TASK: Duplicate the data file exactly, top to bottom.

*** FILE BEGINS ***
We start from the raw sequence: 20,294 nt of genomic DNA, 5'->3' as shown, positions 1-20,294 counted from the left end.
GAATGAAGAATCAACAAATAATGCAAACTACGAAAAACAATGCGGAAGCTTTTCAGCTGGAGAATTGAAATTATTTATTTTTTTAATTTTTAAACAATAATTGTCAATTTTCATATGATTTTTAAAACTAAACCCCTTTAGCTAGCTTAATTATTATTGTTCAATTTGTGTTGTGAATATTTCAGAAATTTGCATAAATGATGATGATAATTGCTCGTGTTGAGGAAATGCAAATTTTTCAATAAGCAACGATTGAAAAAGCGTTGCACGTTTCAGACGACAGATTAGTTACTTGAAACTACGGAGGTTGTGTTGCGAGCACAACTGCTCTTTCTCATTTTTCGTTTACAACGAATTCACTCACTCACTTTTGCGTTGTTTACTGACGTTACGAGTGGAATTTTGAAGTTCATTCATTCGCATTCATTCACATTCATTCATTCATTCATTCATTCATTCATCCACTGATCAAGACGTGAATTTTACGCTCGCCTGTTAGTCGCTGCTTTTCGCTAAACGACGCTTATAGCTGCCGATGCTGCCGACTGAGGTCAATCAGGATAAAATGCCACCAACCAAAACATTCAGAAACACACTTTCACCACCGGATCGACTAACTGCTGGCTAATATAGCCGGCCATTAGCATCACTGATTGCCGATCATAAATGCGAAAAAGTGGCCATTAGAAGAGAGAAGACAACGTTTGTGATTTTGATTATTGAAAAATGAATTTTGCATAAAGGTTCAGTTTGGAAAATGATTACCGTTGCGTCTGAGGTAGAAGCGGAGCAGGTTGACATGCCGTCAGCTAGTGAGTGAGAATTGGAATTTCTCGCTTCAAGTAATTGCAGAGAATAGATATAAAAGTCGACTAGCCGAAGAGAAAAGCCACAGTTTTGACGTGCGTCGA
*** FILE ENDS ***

We start from the raw sequence: 20,294 nt of genomic DNA, 5'->3' as shown, positions 1-20,294 counted from the left end.
GAATGAAGAATCAACAAATAATGCAAACTACGAAAAACAATGCGGAAGCTTTTCAGCTGGAGAATTGAAATTATTTATTTTTTTAATTTTTAAACAATAATTGTCAATTTTCATATGATTTTTAAAACTAAACCCCTTTAGCTAGCTTAATTATTATTGTTCAATTTGTGTTGTGAATATTTCAGAAATTTGCATAAATGATGATGATAATTGCTCGTGTTGAGGAAATGCAAATTTTTCAATAAGCAACGATTGAAAAAGCGTTGCACGTTTCAGACGACAGATTAGTTACTTGAAACTACGGAGGTTGTGTTGCGAGCACAACTGCTCTTTCTCATTTTTCGTTTACAACGAATTCACTCACTCACTTTTGCGTTGTTTACTGACGTTACGAGTGGAATTTTGAAGTTCATTCATTCGCATTCATTCACATTCATTCATTCATTCATTCATTCATTCATCCACTGATCAAGACGTGAATTTTACGCTCGCCTGTTAGTCGCTGCTTTTCGCTAAACGACGCTTATAGCTGCCGATGCTGCCGACTGAGGTCAATCAGGATAAAATGCCACCAACCAAAACATTCAGAAACACACTTTCACCACCGGATCGACTAACTGCTGGCTAATATAGCCGGCCATTAGCATCACTGATTGCCGATCATAAATGCGAAAAAGTGGCCATTAGAAGAGAGAAGACAACGTTTGTGATTTTGATTATTGAAAAATGAATTTTGCATAAAGGTTCAGTTTGGAAAATGATTACCGTTGCGTCTGAGGTAGAAGCGGAGCAGGTTGACATGCCGTCAGCTAGTGAGTGAGAATTGGAATTTCTCGCTTCAAGTAATTGCAGAGAATAGATATAAAAGTCGACTAGCCGAAGAGAAAAGCCACAGTTTTGACGTGCGTCGA